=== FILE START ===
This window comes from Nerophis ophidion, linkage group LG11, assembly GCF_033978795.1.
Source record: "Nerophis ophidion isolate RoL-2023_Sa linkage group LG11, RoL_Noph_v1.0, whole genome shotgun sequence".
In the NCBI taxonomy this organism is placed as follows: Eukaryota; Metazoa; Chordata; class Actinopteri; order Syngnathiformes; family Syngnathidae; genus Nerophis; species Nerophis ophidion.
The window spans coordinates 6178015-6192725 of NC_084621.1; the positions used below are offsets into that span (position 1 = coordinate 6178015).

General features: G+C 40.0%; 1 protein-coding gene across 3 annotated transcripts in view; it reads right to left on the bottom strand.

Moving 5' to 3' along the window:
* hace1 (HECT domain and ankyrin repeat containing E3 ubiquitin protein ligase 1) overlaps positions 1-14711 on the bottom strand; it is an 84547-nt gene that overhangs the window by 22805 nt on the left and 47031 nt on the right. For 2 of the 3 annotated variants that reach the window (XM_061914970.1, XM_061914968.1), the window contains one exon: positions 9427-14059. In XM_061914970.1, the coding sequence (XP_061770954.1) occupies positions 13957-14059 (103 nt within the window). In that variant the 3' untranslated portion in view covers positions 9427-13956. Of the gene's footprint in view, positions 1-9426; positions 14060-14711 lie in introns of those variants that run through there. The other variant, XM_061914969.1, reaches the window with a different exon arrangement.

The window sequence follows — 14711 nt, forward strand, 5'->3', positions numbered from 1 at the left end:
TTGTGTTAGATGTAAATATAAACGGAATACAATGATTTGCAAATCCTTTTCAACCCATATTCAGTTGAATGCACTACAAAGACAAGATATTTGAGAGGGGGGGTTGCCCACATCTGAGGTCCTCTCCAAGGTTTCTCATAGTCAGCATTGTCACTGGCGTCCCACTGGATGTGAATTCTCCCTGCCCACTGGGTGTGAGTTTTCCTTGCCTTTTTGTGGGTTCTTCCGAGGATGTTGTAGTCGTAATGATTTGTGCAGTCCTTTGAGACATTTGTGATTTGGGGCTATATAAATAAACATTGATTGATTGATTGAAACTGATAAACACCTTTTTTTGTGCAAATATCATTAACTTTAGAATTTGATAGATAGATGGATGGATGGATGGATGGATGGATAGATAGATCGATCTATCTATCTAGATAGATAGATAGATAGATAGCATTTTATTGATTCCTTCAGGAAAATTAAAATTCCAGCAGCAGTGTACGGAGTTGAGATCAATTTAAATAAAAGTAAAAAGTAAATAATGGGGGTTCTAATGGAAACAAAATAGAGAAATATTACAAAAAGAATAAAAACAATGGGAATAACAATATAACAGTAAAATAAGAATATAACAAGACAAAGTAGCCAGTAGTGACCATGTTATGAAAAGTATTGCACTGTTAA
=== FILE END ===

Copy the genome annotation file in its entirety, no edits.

This window comes from Nerophis ophidion, linkage group LG11, assembly GCF_033978795.1.
Source record: "Nerophis ophidion isolate RoL-2023_Sa linkage group LG11, RoL_Noph_v1.0, whole genome shotgun sequence".
In the NCBI taxonomy this organism is placed as follows: Eukaryota; Metazoa; Chordata; class Actinopteri; order Syngnathiformes; family Syngnathidae; genus Nerophis; species Nerophis ophidion.
The window spans coordinates 6178015-6192725 of NC_084621.1; the positions used below are offsets into that span (position 1 = coordinate 6178015).

General features: G+C 40.0%; 1 protein-coding gene across 3 annotated transcripts in view; it reads right to left on the bottom strand.

Moving 5' to 3' along the window:
* hace1 (HECT domain and ankyrin repeat containing E3 ubiquitin protein ligase 1) overlaps positions 1-14711 on the bottom strand; it is an 84547-nt gene that overhangs the window by 22805 nt on the left and 47031 nt on the right. For 2 of the 3 annotated variants that reach the window (XM_061914970.1, XM_061914968.1), the window contains one exon: positions 9427-14059. In XM_061914970.1, the coding sequence (XP_061770954.1) occupies positions 13957-14059 (103 nt within the window). In that variant the 3' untranslated portion in view covers positions 9427-13956. Of the gene's footprint in view, positions 1-9426; positions 14060-14711 lie in introns of those variants that run through there. The other variant, XM_061914969.1, reaches the window with a different exon arrangement.

The window sequence follows — 14711 nt, forward strand, 5'->3', positions numbered from 1 at the left end:
TTGTGTTAGATGTAAATATAAACGGAATACAATGATTTGCAAATCCTTTTCAACCCATATTCAGTTGAATGCACTACAAAGACAAGATATTTGAGAGGGGGGGTTGCCCACATCTGAGGTCCTCTCCAAGGTTTCTCATAGTCAGCATTGTCACTGGCGTCCCACTGGATGTGAATTCTCCCTGCCCACTGGGTGTGAGTTTTCCTTGCCTTTTTGTGGGTTCTTCCGAGGATGTTGTAGTCGTAATGATTTGTGCAGTCCTTTGAGACATTTGTGATTTGGGGCTATATAAATAAACATTGATTGATTGATTGAAACTGATAAACACCTTTTTTTGTGCAAATATCATTAACTTTAGAATTTGATAGATAGATGGATGGATGGATGGATGGATGGATAGATAGATCGATCTATCTATCTAGATAGATAGATAGATAGATAGCATTTTATTGATTCCTTCAGGAAAATTAAAATTCCAGCAGCAGTGTACGGAGTTGAGATCAATTTAAATAAAAGTAAAAAGTAAATAATGGGGGTTCTAATGGAAACAAAATAGAGAAATATTACAAAAAGAATAAAAACAATGGGAATAACAATATAACAGTAAAATAAGAATATAACAAGACAAAGTAGCCAGTAGTGACCATGTTATGAAAAGTATTGCACTGTTAA